Kraftwerk to Daft Punk: Exhibition celebrates origins of electronic music

More than 500 iconic objects, from robots to synthesisers, feature at the German show

No one in Germany quite agrees when electronic music here went legit. Some would say it was the summer of 1999, when a record 1.5 million techno lovers took over central Berlin for the biggest Love Parade.

Others point to 2019, when the steel door of hallowed Berlin club Tresor was installed in the city’s rebuilt Prussian palace.

Once upon a time this door was a portal to endless club nights in the vaults of a vanished department store. Today the door is a museum piece, on display in the reconstructed digs of the Kaiser Wilhelm II, a man not known for his love of clubbing.

Now a new exhibition exploring the origins of electronic music makes an overdue attempt to highlight its cultural value. For others, though, it’s another attempt to nail down the ephemeral in a creative coffin.

More than 500 iconic objects have been pulled together for the show, titled Electro. From Kraftwerk to Techno, at the Kunstpalast in Düsseldorf, home town to German electronic pioneers Kraftwerk.

To sell tickets, the band’s famously private co-founder, Ralf Hütter, gave a rare interview to Germany’s Die Zeit weekly about electronic music Kraftwerk helped pioneer and the band’s origins in 1970. “What we did back then didn’t cause jubilation originally,” he said. “When we played the album Autobahn for the first time for our German record company, the employee responsible just said, ‘Talk about boring music’.”

The exhibition is a feast for Kraftwerkers, from its infamous robot performers to an early Moog synthesiser. Don a pair of 3D glasses and visitors can relive their legendary Tour de France concert. But the exhibition points out how, without the early adopter enthusiasm of Detroit club DJs, Kraftwerk might not have made their breakthrough.

"They weren't really perceived as German, more like robots. It was a really futuristic sound," says Alain Bieber, co-curator of the exhibition.

Long before Kraftwerk, dub or techno, the origin of electronic music lies in the theremin. Patented in 1928 by Russian inventor Leon Theremin, it allowed people move their hands around a wand to create sound without touching it. Bernard Herrmann’s soundtrack to The Day the Earth Stood Still is the theremin’s best-known turn.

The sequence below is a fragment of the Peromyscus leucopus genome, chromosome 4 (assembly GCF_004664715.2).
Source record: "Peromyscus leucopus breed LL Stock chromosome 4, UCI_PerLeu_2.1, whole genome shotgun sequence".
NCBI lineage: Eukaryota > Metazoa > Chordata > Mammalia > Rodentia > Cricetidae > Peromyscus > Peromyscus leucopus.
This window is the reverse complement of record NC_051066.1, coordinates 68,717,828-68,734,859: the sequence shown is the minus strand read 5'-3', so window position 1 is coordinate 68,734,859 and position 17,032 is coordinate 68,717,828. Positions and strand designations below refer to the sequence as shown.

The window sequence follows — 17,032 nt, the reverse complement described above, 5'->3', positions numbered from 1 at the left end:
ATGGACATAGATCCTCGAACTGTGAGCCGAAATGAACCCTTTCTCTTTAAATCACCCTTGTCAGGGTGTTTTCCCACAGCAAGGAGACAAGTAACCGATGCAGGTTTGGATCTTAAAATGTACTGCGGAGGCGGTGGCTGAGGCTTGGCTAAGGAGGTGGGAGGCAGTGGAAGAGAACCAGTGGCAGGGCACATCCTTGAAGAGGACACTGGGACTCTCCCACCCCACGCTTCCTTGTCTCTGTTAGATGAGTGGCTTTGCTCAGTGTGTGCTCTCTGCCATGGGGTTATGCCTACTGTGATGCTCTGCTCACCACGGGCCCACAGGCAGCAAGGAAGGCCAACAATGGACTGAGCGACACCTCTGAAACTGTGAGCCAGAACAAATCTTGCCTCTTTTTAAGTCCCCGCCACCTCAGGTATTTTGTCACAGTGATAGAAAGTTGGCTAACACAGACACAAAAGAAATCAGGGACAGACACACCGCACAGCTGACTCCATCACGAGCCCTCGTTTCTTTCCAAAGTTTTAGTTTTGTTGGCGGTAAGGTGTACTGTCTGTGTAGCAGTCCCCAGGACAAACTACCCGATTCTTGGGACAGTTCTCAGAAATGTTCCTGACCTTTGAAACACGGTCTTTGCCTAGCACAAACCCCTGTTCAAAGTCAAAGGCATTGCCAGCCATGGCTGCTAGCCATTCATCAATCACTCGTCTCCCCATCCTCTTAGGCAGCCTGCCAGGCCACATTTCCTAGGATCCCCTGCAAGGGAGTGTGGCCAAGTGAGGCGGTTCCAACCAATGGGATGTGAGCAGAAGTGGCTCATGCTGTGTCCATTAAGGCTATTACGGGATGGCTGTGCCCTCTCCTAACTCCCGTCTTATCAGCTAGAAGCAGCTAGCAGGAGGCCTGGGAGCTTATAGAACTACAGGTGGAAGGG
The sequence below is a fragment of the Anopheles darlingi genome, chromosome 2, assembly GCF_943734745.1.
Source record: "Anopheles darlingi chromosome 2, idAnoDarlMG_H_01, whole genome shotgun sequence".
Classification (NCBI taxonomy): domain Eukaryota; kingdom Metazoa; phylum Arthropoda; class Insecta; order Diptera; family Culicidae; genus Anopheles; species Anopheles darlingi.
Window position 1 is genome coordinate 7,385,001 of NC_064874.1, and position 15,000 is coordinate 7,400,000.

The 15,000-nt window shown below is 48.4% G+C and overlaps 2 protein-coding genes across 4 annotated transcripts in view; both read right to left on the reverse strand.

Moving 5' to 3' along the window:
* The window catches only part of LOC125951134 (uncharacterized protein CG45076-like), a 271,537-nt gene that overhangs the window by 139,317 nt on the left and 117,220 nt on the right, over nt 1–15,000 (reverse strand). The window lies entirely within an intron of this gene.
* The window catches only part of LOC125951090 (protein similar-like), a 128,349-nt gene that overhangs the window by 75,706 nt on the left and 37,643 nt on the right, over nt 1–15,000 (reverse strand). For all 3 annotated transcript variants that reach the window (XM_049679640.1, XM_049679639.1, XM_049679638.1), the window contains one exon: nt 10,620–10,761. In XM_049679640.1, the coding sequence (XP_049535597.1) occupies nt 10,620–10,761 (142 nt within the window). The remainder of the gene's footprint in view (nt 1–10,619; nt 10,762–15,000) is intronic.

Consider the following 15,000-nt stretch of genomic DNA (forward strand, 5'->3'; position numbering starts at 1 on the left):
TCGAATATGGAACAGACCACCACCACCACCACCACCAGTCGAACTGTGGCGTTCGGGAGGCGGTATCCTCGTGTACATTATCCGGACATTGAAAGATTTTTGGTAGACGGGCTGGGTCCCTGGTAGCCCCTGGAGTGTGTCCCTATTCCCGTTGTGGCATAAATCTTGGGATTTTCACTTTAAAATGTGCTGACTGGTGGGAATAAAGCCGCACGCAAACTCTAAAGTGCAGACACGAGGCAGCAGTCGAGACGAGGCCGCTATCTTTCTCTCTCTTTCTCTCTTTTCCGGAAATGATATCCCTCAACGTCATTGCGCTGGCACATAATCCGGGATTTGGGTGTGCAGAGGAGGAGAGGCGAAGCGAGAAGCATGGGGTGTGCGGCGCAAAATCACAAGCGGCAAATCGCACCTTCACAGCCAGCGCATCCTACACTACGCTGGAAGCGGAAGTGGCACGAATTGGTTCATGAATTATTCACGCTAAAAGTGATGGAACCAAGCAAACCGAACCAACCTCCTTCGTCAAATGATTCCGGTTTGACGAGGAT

Berlin can claim credit for the world's first prototype synthesiser: the trautonium, unveiled in 1930 by Friedrich Trautwein. Instead of keys, performers exert pressure on a wire to produce expressive sound. The device caused such a sensation on its launch that composer Paul Hindemith wrote several short trios for three trautoniums with three different tunings: bass, middle and high voice.

Five years later, in 1935, came the hammond organ, an electromechanical alternative to a church organ, bringing electronic music into jazz, blues and funk.

Nearby, looking like a nuclear power plant control room, are the electronic synthesisers embraced by West German composer Karlheinz Stockhausen for his own aural experiments. In 1953 he was invited into the state-of-the-art studio for electronic music built by West German public broadcaster WDR two years previously. His best-known works from this time are two compositions based entirely on sine waves, Studie I and Studie II.

The Düsseldorf exhibition is a co-operation with the Musée de la Musique in Paris and doesn't neglect the French pioneers and superstars, from Jean-Michel Jarre, Laurent Garnier and Air to Thomas Bangalter and Guy-Manuel de Homem-Christo, better known as Daft Punk. On display in Düsseldorf are the defunct duo's famous performing helmets.

“They weren’t originally there but I asked them to participate,” said Hütter of Kraftwerk, whose co-founder Florian Schneider died last year of cancer.

The show tips its hat to the US pioneers of Detroit techno and Chicago house, major influences on the early electronic dance music scene in Europe, in particular Berlin. The 1990s saw an explosion in electronic dance sub-genres, from acid house and drum’n’bass to dubstep and two-step.

Out of the UK came Massive Attack, Portishead, The Prodigy and Chemical Brothers while Austria, after early electronic experiments from Falco, produced Kruder & Dorfmeister. Many were drawing on previous generations, from Jamaica’s Lee “Scratch” Perry who invented dub music in the 1970s to 1980s Germany and Conny Plank and avant-garde Krautrock.

In the early 2000s, as well as the Love Parade, Berlin was home to performers such as Paul Kalkbrenner and Peaches, who mixed electronic music with punk as a soundtrack to her own performance art.

As well as the music, the exhibition takes in how it was received and recalls some of the venues and spaces co-opted by electronic music – and entire generations.

"Techno music gives a really special experience, a particular bodily feeling that I had never experienced before, you are carried along by the mass," said Andreas Gursky, a photographer whose landmark techno party images cover the walls.

With thumping installations, even more volume available on headsets and an impressive light show on the Kunstpalast outside at nightfall, the exhibition is the closest many visitors will come to a club visit. For co-curator Bieber, Andreas Gursky’s images of heaving, sweating bodies, frozen in time have a melancholy quality as the world enters its third pandemic year of negligible club life. He even wonders if the photographs are portals back to “times that perhaps won’t come again”.

“The era of the big raves is over,” he says. “What’s important now is that smaller clubs survive, and that the experimentation continues to produce sounds.”

Electro. From Kraftwerk to Techno is at Düsseldorf’s Kunstpalast until May 15th, 2022. Tickets for an online tour on January 14th are still available